Knowing how to listen is the cornerstone to effective communication. Students cannot be successful in school if listening skills are not developed and honed. Teachers can assess students’ listening skills by conducting a few simple activities. Record the results from the activities and develop an action plan addressing how to improve listening skills if needed. If you believe hearing is a problem, and not listening advise the student’s parents to consult an audiologist.
Perform a listening/writing exercise. Provide each student with an activity sheet you can obtain from Healthy Schools of Mississippi (see Resources) and either a pencil or pen. Read directions aloud and ask the students to write down exactly what you say. For example, ask them to place a dot on the letter “i.” Next ask them to write the word, Xerox in the spaces provided on the activity sheet. The idea is to have the students write and structure their paper according to your verbal directions.
Review and answer questions based on the activity. Ask students to show the class the answer for each verbal command to determine if directions were followed.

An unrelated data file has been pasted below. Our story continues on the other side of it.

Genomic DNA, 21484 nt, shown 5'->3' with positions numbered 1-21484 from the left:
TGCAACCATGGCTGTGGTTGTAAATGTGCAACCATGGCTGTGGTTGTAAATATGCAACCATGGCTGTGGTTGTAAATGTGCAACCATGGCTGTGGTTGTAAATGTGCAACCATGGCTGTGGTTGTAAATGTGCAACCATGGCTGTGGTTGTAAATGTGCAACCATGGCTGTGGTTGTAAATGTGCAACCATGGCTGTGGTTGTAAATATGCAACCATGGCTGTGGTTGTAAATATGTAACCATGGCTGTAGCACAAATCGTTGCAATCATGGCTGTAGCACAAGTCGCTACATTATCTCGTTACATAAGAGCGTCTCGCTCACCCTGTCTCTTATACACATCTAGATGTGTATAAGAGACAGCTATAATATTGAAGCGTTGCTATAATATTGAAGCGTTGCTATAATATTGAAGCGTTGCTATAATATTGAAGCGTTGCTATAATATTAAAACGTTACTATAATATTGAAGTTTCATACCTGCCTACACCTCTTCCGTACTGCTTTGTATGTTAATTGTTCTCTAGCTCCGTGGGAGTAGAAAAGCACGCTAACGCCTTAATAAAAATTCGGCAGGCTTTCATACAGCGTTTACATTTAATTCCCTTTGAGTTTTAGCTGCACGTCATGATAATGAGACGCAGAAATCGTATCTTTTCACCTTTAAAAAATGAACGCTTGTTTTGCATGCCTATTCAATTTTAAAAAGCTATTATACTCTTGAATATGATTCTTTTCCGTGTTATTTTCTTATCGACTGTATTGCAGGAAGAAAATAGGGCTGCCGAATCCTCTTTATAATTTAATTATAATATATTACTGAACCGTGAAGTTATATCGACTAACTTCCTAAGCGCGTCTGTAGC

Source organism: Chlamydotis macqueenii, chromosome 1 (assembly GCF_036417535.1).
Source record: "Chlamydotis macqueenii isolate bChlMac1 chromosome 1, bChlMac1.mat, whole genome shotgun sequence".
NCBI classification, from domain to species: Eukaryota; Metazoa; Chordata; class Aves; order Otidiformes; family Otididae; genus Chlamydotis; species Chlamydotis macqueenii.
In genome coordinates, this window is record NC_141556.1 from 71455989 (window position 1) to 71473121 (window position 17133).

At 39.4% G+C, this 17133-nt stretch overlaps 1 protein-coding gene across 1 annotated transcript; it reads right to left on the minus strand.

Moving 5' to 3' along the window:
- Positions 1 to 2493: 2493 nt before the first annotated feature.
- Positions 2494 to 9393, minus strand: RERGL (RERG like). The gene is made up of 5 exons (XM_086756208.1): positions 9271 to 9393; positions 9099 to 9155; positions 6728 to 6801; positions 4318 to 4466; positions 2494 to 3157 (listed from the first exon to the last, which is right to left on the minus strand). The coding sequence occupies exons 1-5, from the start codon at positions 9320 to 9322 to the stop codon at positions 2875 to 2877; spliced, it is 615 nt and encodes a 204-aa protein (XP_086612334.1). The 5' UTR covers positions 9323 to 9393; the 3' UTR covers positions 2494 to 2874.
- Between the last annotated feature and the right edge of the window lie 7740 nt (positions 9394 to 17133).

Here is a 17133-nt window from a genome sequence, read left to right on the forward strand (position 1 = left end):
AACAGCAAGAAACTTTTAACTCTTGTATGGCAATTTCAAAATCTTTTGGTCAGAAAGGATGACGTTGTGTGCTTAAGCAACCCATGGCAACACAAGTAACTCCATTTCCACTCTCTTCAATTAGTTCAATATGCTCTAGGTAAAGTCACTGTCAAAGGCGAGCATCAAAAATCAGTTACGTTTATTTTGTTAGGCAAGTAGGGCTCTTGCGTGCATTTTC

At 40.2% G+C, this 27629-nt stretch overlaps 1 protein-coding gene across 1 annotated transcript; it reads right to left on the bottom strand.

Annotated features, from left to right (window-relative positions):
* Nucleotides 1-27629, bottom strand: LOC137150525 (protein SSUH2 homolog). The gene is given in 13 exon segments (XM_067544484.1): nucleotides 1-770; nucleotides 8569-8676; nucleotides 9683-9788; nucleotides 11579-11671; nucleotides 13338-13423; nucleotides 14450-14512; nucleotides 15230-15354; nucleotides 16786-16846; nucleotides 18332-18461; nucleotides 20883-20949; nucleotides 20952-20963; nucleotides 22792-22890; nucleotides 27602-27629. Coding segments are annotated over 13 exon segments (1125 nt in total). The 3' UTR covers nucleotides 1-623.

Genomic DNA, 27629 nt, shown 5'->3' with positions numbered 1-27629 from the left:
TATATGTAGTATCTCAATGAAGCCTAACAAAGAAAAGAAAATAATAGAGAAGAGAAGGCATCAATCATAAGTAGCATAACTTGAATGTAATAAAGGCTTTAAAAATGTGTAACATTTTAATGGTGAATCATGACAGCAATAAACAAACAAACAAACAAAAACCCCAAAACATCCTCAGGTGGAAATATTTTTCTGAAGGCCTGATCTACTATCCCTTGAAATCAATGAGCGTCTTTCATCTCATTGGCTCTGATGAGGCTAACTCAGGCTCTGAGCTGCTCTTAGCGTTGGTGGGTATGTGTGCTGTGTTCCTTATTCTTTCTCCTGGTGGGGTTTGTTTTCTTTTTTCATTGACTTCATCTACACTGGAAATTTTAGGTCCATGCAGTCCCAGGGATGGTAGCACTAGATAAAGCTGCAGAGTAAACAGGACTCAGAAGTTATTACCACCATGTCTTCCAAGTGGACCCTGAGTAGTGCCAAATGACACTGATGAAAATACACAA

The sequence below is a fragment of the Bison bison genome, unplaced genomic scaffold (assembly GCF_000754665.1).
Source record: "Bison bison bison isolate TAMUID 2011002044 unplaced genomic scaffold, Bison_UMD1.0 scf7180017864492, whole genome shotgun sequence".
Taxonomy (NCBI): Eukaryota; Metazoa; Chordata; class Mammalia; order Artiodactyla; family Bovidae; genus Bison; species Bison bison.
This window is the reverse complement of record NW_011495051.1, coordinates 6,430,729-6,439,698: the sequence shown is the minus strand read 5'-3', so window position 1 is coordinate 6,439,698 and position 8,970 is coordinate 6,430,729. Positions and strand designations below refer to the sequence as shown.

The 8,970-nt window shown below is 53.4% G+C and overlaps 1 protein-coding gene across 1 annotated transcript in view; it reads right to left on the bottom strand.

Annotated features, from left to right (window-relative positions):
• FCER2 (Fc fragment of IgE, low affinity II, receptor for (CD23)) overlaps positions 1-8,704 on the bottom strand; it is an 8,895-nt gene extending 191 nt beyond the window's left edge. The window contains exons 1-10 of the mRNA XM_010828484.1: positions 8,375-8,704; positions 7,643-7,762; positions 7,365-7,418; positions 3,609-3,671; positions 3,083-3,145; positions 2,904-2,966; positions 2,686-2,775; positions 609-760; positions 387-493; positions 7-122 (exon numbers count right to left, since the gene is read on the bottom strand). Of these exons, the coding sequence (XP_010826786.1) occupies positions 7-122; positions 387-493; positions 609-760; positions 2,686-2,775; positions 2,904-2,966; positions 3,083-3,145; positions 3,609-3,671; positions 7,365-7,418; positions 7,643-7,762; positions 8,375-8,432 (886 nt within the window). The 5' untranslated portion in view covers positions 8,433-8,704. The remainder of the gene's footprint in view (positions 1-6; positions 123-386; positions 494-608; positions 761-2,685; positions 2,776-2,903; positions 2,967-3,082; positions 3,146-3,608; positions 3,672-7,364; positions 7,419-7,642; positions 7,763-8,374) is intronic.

Furnish every student with a discussion activity sheet based on the first activity. Students will answer questions based on responses such as, “why do you think you responded incorrectly” or “does your response prove that directions may be ambiguous and need greater clarity?”
Conduct a group listening activity where students can observe each other’s listening skills. Divide the group into two teams. Have one team form an inner circle and the other team form an outer circle around team one. Ask the inner circle group to discuss a topic of your choice such as “animals” or an upcoming dance.
While the inner group is chatting, ask the outer group analyze the inner group’s listening skills. The outer group must rate each member of the inner group’s listening skills from one being the lowest, “does not listen to speaker; absorbed in own thoughts” to five being the best, “shows by comments that he or she understands the feelings behind others’ comments.”
Rotate teams so the outer group becomes the inner group and the original inner group can do the rating. Assess this activity by measuring each student’s involvement in the discussion. Use student-based ratings to assist you with your review.
Use your assessment to generate activities that will help students improve listening skills.
Practice what you preach—evaluate your listening skills to ensure that you are an active listener.
Get parents involved and share your assessment with student’s guardians.